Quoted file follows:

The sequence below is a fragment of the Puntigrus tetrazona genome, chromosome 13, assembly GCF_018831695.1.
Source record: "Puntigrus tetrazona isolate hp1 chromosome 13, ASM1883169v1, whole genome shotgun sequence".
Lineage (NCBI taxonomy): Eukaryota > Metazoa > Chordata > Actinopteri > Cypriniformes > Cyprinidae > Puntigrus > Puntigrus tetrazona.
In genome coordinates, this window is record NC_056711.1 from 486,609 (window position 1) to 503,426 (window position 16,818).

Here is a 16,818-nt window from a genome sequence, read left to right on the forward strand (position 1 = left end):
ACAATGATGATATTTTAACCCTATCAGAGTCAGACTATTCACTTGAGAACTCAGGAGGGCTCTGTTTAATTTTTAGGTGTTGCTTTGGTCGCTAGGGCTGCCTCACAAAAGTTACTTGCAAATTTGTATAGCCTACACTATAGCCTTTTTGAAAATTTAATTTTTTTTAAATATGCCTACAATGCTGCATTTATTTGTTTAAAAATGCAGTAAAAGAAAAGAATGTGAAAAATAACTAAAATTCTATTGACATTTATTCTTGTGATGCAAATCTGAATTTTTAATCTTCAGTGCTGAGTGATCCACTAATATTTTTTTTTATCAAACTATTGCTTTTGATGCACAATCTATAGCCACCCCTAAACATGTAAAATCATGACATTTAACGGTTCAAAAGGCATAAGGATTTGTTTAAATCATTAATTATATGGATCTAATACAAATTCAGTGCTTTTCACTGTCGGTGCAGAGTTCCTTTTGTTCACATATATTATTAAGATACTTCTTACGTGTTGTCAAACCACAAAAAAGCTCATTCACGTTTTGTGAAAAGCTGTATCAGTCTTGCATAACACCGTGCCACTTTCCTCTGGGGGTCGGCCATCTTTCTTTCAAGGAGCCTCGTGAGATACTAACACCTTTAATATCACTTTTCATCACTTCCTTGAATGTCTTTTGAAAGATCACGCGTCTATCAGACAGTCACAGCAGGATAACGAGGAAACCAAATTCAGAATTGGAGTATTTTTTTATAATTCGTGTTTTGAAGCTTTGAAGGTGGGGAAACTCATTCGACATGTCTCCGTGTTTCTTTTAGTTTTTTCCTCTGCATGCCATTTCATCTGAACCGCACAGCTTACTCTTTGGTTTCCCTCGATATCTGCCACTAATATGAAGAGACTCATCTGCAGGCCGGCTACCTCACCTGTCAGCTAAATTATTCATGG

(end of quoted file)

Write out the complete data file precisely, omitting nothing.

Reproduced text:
The sequence below is a fragment of the Puntigrus tetrazona genome, chromosome 13, assembly GCF_018831695.1.
Source record: "Puntigrus tetrazona isolate hp1 chromosome 13, ASM1883169v1, whole genome shotgun sequence".
Lineage (NCBI taxonomy): Eukaryota > Metazoa > Chordata > Actinopteri > Cypriniformes > Cyprinidae > Puntigrus > Puntigrus tetrazona.
In genome coordinates, this window is record NC_056711.1 from 486,609 (window position 1) to 503,426 (window position 16,818).

Here is a 16,818-nt window from a genome sequence, read left to right on the forward strand (position 1 = left end):
ACAATGATGATATTTTAACCCTATCAGAGTCAGACTATTCACTTGAGAACTCAGGAGGGCTCTGTTTAATTTTTAGGTGTTGCTTTGGTCGCTAGGGCTGCCTCACAAAAGTTACTTGCAAATTTGTATAGCCTACACTATAGCCTTTTTGAAAATTTAATTTTTTTTAAATATGCCTACAATGCTGCATTTATTTGTTTAAAAATGCAGTAAAAGAAAAGAATGTGAAAAATAACTAAAATTCTATTGACATTTATTCTTGTGATGCAAATCTGAATTTTTAATCTTCAGTGCTGAGTGATCCACTAATATTTTTTTTTATCAAACTATTGCTTTTGATGCACAATCTATAGCCACCCCTAAACATGTAAAATCATGACATTTAACGGTTCAAAAGGCATAAGGATTTGTTTAAATCATTAATTATATGGATCTAATACAAATTCAGTGCTTTTCACTGTCGGTGCAGAGTTCCTTTTGTTCACATATATTATTAAGATACTTCTTACGTGTTGTCAAACCACAAAAAAGCTCATTCACGTTTTGTGAAAAGCTGTATCAGTCTTGCATAACACCGTGCCACTTTCCTCTGGGGGTCGGCCATCTTTCTTTCAAGGAGCCTCGTGAGATACTAACACCTTTAATATCACTTTTCATCACTTCCTTGAATGTCTTTTGAAAGATCACGCGTCTATCAGACAGTCACAGCAGGATAACGAGGAAACCAAATTCAGAATTGGAGTATTTTTTTATAATTCGTGTTTTGAAGCTTTGAAGGTGGGGAAACTCATTCGACATGTCTCCGTGTTTCTTTTAGTTTTTTCCTCTGCATGCCATTTCATCTGAACCGCACAGCTTACTCTTTGGTTTCCCTCGATATCTGCCACTAATATGAAGAGACTCATCTGCAGGCCGGCTACCTCACCTGTCAGCTAAATTATTCATGG